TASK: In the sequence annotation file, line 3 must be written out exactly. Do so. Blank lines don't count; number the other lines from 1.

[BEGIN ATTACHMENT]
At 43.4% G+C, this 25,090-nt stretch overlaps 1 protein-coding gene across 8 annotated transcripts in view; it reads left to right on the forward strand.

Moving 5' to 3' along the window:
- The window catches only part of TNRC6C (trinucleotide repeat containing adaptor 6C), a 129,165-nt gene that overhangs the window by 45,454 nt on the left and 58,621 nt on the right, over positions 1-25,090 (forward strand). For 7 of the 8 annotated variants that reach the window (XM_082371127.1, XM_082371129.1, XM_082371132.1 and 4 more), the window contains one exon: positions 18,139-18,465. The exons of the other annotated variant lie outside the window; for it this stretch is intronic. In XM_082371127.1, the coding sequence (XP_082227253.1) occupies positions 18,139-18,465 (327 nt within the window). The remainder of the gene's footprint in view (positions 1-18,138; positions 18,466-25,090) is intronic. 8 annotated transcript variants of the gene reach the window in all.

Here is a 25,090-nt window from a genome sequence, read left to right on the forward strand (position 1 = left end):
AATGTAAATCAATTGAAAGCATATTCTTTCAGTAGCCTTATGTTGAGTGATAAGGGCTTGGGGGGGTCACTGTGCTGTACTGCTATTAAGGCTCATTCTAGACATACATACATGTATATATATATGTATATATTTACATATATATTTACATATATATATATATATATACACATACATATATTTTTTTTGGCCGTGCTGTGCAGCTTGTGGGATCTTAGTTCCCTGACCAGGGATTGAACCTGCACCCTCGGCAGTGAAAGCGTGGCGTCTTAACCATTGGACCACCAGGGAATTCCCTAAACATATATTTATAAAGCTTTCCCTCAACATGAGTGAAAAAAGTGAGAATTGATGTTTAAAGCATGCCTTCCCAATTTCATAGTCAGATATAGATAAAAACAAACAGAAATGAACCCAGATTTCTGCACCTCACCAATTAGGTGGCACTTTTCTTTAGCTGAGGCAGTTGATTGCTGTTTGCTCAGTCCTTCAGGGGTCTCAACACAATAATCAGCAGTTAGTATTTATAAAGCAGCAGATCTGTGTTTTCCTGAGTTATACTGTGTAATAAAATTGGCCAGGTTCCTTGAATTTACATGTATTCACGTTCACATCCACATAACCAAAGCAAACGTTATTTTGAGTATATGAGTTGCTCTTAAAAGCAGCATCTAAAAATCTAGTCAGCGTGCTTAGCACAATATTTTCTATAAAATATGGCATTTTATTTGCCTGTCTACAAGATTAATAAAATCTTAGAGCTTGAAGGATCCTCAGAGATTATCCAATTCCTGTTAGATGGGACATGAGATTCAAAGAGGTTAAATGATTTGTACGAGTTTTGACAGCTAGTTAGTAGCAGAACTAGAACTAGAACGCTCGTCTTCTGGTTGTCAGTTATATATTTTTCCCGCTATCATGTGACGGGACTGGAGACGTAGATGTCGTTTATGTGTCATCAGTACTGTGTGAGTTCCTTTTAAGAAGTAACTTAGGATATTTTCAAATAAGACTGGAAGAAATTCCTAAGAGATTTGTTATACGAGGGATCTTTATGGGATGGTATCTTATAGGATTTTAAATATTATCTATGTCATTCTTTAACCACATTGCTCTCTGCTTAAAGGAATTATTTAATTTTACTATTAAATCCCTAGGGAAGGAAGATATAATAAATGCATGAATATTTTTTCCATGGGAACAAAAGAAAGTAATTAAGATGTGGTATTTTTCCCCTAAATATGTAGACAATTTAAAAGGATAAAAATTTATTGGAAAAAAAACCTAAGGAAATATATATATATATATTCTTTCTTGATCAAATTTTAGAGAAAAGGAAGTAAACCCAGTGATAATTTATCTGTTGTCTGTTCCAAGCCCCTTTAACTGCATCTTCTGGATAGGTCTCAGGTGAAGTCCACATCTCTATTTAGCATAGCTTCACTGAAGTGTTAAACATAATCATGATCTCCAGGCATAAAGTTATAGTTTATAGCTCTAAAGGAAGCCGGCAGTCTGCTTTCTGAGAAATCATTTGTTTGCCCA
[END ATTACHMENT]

- The window catches only part of TNRC6C (trinucleotide repeat containing adaptor 6C), a 129,165-nt gene that overhangs the window by 45,454 nt on the left and 58,621 nt on the right, over positions 1-25,090 (forward strand). For 7 of the 8 annotated variants that reach the window (XM_082371127.1, XM_082371129.1, XM_082371132.1 and 4 more), the window contains one exon: positions 18,139-18,465. The exons of the other annotated variant lie outside the window; for it this stretch is intronic. In XM_082371127.1, the coding sequence (XP_082227253.1) occupies positions 18,139-18,465 (327 nt within the window). The remainder of the gene's footprint in view (positions 1-18,138; positions 18,466-25,090) is intronic. 8 annotated transcript variants of the gene reach the window in all.